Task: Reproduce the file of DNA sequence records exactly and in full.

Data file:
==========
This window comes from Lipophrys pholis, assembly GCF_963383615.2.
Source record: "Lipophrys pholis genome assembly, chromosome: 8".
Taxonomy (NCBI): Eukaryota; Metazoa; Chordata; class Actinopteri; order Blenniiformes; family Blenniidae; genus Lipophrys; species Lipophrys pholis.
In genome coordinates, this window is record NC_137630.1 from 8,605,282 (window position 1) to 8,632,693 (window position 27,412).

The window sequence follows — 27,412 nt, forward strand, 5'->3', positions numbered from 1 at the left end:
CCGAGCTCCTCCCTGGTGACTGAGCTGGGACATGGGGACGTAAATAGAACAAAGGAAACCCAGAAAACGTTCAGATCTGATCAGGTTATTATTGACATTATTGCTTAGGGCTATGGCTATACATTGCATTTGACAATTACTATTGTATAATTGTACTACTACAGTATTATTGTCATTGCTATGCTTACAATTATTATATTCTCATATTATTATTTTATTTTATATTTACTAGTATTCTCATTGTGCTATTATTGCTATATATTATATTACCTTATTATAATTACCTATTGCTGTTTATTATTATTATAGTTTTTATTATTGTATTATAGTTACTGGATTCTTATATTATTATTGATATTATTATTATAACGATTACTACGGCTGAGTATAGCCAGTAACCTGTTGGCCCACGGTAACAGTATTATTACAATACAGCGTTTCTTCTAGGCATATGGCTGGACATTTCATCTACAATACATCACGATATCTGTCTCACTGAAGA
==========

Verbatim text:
This window comes from Lipophrys pholis, assembly GCF_963383615.2.
Source record: "Lipophrys pholis genome assembly, chromosome: 8".
Taxonomy (NCBI): Eukaryota; Metazoa; Chordata; class Actinopteri; order Blenniiformes; family Blenniidae; genus Lipophrys; species Lipophrys pholis.
In genome coordinates, this window is record NC_137630.1 from 8,605,282 (window position 1) to 8,632,693 (window position 27,412).

The window sequence follows — 27,412 nt, forward strand, 5'->3', positions numbered from 1 at the left end:
CCGAGCTCCTCCCTGGTGACTGAGCTGGGACATGGGGACGTAAATAGAACAAAGGAAACCCAGAAAACGTTCAGATCTGATCAGGTTATTATTGACATTATTGCTTAGGGCTATGGCTATACATTGCATTTGACAATTACTATTGTATAATTGTACTACTACAGTATTATTGTCATTGCTATGCTTACAATTATTATATTCTCATATTATTATTTTATTTTATATTTACTAGTATTCTCATTGTGCTATTATTGCTATATATTATATTACCTTATTATAATTACCTATTGCTGTTTATTATTATTATAGTTTTTATTATTGTATTATAGTTACTGGATTCTTATATTATTATTGATATTATTATTATAACGATTACTACGGCTGAGTATAGCCAGTAACCTGTTGGCCCACGGTAACAGTATTATTACAATACAGCGTTTCTTCTAGGCATATGGCTGGACATTTCATCTACAATACATCACGATATCTGTCTCACTGAAGA